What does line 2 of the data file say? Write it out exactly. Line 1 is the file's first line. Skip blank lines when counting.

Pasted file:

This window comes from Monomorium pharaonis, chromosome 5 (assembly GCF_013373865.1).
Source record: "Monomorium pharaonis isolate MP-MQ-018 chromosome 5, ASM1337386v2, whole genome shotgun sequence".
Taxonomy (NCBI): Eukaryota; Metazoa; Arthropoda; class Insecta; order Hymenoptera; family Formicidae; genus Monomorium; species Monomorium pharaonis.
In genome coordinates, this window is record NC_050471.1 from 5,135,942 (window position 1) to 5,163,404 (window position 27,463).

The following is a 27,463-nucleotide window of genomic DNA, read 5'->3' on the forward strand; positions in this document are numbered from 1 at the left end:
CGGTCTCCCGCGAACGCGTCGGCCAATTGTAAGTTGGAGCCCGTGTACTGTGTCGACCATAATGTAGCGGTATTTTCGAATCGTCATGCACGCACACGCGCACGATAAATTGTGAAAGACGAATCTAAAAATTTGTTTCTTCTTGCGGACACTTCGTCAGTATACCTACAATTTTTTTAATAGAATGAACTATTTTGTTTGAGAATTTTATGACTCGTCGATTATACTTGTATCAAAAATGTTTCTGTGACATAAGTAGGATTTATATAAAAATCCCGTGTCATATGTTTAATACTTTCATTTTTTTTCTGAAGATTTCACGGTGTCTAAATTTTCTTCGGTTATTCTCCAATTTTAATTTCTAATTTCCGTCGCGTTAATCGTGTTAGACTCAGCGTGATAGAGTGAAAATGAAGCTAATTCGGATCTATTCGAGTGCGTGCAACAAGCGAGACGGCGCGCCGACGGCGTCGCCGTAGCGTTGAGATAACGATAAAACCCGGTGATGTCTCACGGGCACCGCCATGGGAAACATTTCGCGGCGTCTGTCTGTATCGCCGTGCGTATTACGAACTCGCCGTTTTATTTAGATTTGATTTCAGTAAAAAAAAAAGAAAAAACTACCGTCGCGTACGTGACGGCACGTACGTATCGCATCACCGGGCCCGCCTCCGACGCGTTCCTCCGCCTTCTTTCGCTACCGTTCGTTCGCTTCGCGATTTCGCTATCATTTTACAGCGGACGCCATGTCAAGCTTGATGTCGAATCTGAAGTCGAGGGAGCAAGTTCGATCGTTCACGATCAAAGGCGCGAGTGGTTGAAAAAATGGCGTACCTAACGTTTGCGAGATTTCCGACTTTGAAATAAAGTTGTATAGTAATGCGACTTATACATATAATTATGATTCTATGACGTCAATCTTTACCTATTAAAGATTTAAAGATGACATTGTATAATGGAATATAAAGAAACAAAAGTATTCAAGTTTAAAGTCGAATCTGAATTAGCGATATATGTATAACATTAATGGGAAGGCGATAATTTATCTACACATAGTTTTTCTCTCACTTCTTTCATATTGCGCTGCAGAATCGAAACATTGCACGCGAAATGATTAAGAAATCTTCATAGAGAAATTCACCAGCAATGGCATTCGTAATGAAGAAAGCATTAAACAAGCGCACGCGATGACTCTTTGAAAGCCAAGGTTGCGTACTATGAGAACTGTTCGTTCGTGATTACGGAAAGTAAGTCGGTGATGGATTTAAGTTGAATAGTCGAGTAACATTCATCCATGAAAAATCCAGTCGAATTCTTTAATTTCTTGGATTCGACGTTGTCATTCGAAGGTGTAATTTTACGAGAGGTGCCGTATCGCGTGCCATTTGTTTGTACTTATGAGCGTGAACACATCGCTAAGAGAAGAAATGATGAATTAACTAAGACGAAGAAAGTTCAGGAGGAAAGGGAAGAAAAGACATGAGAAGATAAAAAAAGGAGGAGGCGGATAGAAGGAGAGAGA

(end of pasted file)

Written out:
Source record: "Monomorium pharaonis isolate MP-MQ-018 chromosome 5, ASM1337386v2, whole genome shotgun sequence".